Congresswoman’s Breast Cancer Experience to Open Med Center MOOC
May 28, 2014 – U.S. Rep. Debbie Wasserman Schultz (D-Fla.) will provide an overview of her experience with breast cancer during the first session of Georgetown University Medical Center’s first massive open online course (MOOC).
Like many other diseases, breast cancer is increasingly understood in terms of its genetic basis. The genomic discoveries contributing to understanding of this disease and many others are the subject of Genomic Medicine Gets Personal, a course for which more than 20,000 have signed up.
The eight-session, 16-hour-plus course launches June 4.
Presenters are experts in various aspects of genomic medicine, but nonscientists such as Wasserman Schultz will also lend their perspectives for the course.
Third Georgetown MOOC
This is the third MOOC Georgetown has offered in partnership with the online learning initiative edX.
Last fall, the School of Foreign Service launched Globalization’s Winners and Losers: Challenges for Developed and Developing Countries. This spring the Kennedy Institute of Ethics sponsored Introduction to Bioethics.
All three courses are funded by Georgetown’s Initiative on Technology-Enhanced Learning (ITEL), an $8-million effort to foster innovative teaching approaches, and produced by Georgetown’s Center for New Designs in Learning and Scholarship (CNDLS) in collaboration with the faculty course teams.
The GUMC MOOC is designed as a primer on a field that “has implications in each and every part of medicine,” says Dr. Bassem Haddad, an associate professor of oncology and obstetrics and gynecology who serves as course director.
The subject of genomics is moving so fast that traditional medical school lectures can’t always adequately capture the field’s evolution, says Haddad, who also co-directs the School of Medicine’s molecular and human genetics courses.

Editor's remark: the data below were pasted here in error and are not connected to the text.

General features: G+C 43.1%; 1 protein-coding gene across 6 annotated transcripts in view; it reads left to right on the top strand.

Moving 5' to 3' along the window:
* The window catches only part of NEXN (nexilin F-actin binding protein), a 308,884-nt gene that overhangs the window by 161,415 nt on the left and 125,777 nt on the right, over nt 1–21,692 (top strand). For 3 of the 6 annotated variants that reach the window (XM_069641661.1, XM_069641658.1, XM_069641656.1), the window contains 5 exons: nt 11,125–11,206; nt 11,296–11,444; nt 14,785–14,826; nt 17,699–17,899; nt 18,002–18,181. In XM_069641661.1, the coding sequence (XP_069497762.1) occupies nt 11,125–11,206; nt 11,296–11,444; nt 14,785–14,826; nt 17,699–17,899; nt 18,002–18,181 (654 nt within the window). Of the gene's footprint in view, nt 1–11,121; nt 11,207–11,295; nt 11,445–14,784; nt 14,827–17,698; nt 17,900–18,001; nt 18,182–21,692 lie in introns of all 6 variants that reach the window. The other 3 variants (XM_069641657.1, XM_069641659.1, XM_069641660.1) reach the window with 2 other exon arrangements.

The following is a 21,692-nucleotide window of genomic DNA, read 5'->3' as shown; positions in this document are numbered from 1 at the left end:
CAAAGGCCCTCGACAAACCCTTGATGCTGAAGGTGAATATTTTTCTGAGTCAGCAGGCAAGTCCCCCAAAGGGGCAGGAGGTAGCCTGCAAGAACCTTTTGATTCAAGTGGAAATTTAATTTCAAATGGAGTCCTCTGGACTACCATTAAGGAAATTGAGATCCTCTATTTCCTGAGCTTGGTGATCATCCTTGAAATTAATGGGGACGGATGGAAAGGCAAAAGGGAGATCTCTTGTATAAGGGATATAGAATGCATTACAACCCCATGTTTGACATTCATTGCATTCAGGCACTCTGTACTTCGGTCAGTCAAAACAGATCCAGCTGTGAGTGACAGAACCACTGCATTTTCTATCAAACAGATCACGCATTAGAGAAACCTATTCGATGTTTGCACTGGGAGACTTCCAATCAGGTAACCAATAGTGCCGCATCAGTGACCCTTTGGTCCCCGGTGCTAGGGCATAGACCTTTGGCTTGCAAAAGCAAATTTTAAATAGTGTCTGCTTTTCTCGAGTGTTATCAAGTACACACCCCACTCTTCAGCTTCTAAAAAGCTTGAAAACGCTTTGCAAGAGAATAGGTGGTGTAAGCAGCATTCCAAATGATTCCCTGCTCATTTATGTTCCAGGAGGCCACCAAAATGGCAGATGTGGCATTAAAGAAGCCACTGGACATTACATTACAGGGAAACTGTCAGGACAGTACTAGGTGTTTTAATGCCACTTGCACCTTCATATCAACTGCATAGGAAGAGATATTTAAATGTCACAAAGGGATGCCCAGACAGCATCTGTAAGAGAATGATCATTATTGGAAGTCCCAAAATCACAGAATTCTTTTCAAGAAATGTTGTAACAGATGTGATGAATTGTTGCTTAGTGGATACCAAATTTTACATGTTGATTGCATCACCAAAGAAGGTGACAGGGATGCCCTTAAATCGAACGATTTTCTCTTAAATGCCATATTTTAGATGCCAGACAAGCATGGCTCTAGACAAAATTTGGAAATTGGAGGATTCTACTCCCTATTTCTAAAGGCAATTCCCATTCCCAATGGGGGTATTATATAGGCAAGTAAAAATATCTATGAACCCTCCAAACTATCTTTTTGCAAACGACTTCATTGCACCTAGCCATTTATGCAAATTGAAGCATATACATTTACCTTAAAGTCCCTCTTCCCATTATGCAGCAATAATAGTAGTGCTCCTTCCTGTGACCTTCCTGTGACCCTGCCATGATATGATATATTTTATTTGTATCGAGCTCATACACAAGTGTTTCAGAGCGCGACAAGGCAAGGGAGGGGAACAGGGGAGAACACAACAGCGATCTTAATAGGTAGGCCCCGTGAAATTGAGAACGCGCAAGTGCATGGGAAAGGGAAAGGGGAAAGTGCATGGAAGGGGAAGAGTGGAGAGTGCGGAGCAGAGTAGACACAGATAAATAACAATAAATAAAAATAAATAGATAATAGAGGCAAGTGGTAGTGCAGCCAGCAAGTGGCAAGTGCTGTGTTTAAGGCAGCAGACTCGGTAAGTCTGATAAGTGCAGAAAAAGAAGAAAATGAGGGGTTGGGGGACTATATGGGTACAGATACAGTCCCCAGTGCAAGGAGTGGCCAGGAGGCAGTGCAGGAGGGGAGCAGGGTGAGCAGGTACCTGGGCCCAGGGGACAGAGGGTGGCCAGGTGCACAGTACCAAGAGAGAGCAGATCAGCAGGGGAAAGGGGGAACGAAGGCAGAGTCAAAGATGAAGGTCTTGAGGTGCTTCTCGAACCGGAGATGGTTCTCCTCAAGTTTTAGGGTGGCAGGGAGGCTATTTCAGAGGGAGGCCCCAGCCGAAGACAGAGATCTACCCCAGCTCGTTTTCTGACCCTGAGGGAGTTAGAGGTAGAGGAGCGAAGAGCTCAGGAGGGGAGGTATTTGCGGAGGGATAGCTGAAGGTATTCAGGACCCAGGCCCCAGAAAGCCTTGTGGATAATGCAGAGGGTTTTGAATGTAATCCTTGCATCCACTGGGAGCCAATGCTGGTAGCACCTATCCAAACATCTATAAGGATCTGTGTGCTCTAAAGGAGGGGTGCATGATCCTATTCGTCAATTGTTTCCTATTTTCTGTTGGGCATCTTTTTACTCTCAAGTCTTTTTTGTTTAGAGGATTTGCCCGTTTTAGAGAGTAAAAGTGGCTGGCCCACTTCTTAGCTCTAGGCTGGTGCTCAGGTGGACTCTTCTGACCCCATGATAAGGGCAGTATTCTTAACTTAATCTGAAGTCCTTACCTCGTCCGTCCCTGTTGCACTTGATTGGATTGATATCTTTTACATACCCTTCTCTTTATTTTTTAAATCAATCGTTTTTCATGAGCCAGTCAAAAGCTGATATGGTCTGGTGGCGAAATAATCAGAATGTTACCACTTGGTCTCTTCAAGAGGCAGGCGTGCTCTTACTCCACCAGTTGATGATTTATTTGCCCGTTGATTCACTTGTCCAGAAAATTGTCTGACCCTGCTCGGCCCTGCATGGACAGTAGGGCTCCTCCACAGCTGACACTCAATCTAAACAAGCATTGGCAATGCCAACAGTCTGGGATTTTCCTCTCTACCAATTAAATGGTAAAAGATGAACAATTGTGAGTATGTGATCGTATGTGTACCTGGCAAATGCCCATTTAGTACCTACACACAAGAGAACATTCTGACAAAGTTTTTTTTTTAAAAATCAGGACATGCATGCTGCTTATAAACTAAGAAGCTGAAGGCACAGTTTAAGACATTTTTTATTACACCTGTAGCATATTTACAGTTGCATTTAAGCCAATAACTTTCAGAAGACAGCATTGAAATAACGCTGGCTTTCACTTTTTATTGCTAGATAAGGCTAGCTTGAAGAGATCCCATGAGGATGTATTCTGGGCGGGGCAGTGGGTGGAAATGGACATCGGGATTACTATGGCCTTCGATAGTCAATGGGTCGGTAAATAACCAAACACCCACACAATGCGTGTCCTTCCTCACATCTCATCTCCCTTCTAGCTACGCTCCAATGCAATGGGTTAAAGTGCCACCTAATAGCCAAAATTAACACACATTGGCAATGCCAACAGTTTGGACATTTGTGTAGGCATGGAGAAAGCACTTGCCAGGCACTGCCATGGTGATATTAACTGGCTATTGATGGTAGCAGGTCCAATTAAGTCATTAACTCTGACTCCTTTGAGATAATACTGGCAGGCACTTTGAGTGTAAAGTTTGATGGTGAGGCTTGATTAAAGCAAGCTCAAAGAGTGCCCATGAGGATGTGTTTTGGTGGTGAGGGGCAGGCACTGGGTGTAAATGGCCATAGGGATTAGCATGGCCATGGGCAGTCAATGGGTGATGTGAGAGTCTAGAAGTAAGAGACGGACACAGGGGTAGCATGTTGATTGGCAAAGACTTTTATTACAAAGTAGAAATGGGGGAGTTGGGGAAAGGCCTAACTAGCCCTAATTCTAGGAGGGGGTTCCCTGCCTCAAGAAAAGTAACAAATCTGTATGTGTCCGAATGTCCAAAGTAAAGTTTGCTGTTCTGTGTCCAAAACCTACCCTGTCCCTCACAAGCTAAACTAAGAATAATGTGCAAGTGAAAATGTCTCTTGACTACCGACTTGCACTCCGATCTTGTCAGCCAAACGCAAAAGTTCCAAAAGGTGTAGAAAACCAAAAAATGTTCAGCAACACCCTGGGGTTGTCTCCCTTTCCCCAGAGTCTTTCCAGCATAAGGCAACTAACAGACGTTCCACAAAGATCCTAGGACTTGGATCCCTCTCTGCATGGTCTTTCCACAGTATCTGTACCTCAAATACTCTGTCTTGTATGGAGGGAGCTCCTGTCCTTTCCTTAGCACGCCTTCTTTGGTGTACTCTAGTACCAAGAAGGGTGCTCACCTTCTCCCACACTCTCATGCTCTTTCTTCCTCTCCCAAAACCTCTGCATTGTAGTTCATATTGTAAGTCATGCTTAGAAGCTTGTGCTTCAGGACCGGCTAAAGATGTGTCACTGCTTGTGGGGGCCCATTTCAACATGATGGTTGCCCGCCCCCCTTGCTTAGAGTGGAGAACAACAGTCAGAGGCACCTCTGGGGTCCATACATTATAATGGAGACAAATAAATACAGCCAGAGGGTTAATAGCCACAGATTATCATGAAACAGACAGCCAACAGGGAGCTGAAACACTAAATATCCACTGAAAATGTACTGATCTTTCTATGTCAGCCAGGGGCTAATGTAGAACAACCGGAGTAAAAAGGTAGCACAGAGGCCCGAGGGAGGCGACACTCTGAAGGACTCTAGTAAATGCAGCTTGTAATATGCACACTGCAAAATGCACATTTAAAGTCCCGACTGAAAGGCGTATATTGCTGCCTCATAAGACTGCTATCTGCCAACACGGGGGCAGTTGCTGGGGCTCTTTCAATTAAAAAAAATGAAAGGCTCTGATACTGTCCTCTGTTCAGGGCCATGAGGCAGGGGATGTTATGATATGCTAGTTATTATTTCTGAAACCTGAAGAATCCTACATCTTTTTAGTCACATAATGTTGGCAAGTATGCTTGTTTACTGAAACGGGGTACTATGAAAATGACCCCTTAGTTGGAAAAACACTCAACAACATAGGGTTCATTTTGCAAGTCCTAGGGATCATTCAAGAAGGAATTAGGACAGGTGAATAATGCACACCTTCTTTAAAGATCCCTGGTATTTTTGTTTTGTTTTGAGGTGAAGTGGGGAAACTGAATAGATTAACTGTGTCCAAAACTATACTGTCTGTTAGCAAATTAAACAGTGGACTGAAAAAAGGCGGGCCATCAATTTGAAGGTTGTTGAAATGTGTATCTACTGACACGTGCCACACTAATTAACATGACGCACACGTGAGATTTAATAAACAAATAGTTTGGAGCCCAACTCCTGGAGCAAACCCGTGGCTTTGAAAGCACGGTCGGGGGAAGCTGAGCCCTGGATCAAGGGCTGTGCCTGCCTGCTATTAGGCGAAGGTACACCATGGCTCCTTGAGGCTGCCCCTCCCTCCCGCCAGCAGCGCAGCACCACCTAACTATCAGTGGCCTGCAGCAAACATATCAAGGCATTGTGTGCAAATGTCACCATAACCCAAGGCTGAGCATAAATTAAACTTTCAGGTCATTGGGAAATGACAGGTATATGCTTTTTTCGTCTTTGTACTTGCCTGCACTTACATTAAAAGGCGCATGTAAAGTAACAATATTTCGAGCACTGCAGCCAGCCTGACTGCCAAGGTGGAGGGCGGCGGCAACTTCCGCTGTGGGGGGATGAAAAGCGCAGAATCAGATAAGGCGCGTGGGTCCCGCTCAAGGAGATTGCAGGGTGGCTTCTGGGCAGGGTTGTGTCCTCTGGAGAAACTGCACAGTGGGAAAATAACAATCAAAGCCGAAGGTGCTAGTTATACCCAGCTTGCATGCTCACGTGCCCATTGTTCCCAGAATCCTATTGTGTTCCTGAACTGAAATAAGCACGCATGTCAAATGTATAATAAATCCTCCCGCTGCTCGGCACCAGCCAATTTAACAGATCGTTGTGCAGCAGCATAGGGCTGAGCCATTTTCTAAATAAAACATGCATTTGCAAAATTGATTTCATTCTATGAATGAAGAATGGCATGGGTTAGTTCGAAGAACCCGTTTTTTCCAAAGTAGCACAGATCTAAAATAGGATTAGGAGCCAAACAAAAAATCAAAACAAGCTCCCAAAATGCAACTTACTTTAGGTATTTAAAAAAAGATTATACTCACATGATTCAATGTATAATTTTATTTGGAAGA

“Rarely a day passes without news of current or future use of genetics in medicine – how a mutated gene can be targeted to treat cancer, how genomic testing can reveal disease susceptibility, whether genes contribute to brain disorders … and therefore could be prevented or treated,” he says.
Other notable speakers for the course will be Dr. Eric Green, director of the National Institutes of Health National Human Genome Research Institute, and Cynthia Morton, president of the American Society of Human Genetics (ASHG).
An array of Georgetown faculty experts also will discuss topics such as prenatal diagnosis and genomic screening for disease susceptibility and use of genomics for personalized treatment of cancer and other medical conditions.
“We are tapping the best there is, including recognized experts at Georgetown, showing the depth of our institution’s knowledge in genomics,” Haddad says. “Genomics is a priority for research at the medical center and for teaching at the medical school.”
Elements of the MOOC can be used to supplement medical school curriculum or repurposed for another online medical school course or for continuing medical education credits, he explains.
Haddad says that everyone involved with in creating the MOOC demonstrated "nothing short of complete engagement."
“This is a novel way of teaching and everyone feels the educational potential,” Haddad says. “Our plan for this MOOC is to make it a ‘living course’ that we will continually update and keep online for a long time to come. It will serve the needs of the public, professionals and our own medical students.”